Monty and another male, an unringed bird we named Scraggly, co-inhabited the nest quite peacefully with just rare scuffles over the odd flounder. They didn't breed, obviously, but Monty looked more in control of the nest in 2010 - maybe he was a young, unexperienced bird in 2008 and 2009?
2011 was a very special year for the Dyfi Osprey Project. Monty's return was followed by the arrival of a young female Osprey from Rutland. White 03/08, or as she would soon become known - Nora, joined him on the Dyfi nest in early April.
The nest cameras allowed us to witness the arrival of the first Osprey eggs and chicks on the Dyfi for centuries. Monty and Nora successfully raise three chicks - Einion (Blue DH/11), Dulas (Blue 99/11) and Leri (Blue DJ/11).
All three chicks left the Dyfi with satellite trackers on their backs and provided a fascinating insight into the migrations of young ospreys.
Before the ospreys returned for the 2012 season we made some significant upgrades to our camera system. The installation of four High-Definition Axis cameras meant our osprey viewing would change forever. Cameras alone don't make a wildlife viewing system, Network Rail again came to our aid with fibre-optic cable to transmit the pictures and a team of 106 volunteers pulled that cable into position. Immense efforts for what would be an immense osprey season.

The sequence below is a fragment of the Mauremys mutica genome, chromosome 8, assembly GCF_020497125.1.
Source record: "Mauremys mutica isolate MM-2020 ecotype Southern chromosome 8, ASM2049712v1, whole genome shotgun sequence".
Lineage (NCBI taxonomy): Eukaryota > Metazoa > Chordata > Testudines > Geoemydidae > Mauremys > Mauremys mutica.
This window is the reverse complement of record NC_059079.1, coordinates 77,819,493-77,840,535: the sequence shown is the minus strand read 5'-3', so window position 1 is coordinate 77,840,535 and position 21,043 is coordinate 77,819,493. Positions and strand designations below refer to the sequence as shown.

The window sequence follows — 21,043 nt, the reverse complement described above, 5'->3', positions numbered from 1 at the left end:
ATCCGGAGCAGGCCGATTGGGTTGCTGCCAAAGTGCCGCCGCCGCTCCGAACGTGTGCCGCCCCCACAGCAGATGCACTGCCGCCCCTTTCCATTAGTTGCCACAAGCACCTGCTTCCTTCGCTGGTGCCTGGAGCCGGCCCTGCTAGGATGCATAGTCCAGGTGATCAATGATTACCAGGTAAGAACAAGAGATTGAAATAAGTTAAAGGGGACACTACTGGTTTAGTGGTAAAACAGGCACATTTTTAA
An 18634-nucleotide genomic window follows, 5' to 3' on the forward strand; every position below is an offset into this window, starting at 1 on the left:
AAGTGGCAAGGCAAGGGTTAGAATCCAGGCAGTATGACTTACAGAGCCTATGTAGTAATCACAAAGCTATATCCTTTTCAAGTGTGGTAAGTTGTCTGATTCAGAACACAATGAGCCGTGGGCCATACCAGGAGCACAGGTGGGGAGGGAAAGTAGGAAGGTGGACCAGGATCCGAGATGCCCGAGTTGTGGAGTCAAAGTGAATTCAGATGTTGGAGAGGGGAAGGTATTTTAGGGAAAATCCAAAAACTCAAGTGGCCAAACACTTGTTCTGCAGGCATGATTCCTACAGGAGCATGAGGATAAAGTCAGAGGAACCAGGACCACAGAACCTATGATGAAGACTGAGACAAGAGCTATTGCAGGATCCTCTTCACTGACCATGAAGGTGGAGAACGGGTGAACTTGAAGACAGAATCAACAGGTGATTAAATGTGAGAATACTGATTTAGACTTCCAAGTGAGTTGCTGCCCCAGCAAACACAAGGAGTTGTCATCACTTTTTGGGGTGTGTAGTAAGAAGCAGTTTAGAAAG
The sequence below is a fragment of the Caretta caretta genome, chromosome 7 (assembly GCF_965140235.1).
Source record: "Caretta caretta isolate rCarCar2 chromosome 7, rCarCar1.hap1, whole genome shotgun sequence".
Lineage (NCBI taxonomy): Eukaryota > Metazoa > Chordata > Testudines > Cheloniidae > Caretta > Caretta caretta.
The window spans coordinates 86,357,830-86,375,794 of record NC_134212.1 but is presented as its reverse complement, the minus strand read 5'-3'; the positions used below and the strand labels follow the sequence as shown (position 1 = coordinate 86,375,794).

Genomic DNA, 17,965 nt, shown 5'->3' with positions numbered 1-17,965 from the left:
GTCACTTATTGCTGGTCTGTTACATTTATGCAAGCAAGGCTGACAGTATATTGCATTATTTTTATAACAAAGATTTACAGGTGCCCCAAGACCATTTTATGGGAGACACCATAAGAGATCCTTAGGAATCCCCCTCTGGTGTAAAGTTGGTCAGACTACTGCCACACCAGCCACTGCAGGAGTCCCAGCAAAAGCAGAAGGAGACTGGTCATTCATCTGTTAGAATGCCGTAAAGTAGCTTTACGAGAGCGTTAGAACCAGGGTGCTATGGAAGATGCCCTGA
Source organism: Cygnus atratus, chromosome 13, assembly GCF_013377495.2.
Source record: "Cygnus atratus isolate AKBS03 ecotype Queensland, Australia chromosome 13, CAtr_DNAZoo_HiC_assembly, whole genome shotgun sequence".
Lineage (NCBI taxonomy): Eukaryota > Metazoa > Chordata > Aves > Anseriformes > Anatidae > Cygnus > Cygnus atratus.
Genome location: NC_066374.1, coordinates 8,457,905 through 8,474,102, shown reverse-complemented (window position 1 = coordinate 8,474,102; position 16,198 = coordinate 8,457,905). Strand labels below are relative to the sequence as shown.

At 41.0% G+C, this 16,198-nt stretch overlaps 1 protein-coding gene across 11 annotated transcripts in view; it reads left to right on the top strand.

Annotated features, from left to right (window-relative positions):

Both Monty and Nora returned and again laid three eggs. However the weather in 2012 was not kind and just hours after the third chick hatched we were hit by one of the worst storms in living memory. Only one chick survived that storm - Ceulan (Blue 3C/12). Ceulan made his migration to Senegal but he sadly got caught up in fishing nets and died.
The start to the 2013 saw a procession of female ospreys visiting Monty and his nest. Nora failed to return from her migration, after a number of long and often vicious sky battles a new female emerged as Monty's new mate. It was another Rutland bird, Blue 12/10 who immerged triumphant, we named her Glesni and in late April she and Monty produced a clutch of two eggs.
With a new microphone installed under the nest we could not only see the ospreys in High-Definition but also hear them. The two female chicks, Cerist (Blue 1R/13) and Cerist (Blue 2R/13) certainly gave us plenty to listen to over the season.